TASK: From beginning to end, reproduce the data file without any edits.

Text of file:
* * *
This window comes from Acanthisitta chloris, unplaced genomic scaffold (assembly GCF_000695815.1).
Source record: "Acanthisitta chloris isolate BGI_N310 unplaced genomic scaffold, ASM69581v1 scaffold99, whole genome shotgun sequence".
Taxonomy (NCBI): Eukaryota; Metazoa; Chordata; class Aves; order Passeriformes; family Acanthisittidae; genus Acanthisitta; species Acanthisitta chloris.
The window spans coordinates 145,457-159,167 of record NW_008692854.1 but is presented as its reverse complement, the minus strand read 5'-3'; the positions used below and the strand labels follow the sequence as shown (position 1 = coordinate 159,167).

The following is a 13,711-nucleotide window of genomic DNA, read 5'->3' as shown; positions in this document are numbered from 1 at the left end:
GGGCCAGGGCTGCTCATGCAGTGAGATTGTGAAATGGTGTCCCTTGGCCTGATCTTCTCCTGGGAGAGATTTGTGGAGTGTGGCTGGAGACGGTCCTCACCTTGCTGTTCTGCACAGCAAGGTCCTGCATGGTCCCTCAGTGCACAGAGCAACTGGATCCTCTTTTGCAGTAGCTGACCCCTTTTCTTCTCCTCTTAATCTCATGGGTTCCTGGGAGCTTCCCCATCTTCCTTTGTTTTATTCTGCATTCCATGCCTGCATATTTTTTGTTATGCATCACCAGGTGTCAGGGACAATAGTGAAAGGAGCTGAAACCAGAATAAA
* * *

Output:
This window comes from Acanthisitta chloris, unplaced genomic scaffold (assembly GCF_000695815.1).
Source record: "Acanthisitta chloris isolate BGI_N310 unplaced genomic scaffold, ASM69581v1 scaffold99, whole genome shotgun sequence".
Taxonomy (NCBI): Eukaryota; Metazoa; Chordata; class Aves; order Passeriformes; family Acanthisittidae; genus Acanthisitta; species Acanthisitta chloris.
The window spans coordinates 145,457-159,167 of record NW_008692854.1 but is presented as its reverse complement, the minus strand read 5'-3'; the positions used below and the strand labels follow the sequence as shown (position 1 = coordinate 159,167).

The following is a 13,711-nucleotide window of genomic DNA, read 5'->3' as shown; positions in this document are numbered from 1 at the left end:
GGGCCAGGGCTGCTCATGCAGTGAGATTGTGAAATGGTGTCCCTTGGCCTGATCTTCTCCTGGGAGAGATTTGTGGAGTGTGGCTGGAGACGGTCCTCACCTTGCTGTTCTGCACAGCAAGGTCCTGCATGGTCCCTCAGTGCACAGAGCAACTGGATCCTCTTTTGCAGTAGCTGACCCCTTTTCTTCTCCTCTTAATCTCATGGGTTCCTGGGAGCTTCCCCATCTTCCTTTGTTTTATTCTGCATTCCATGCCTGCATATTTTTTGTTATGCATCACCAGGTGTCAGGGACAATAGTGAAAGGAGCTGAAACCAGAATAAA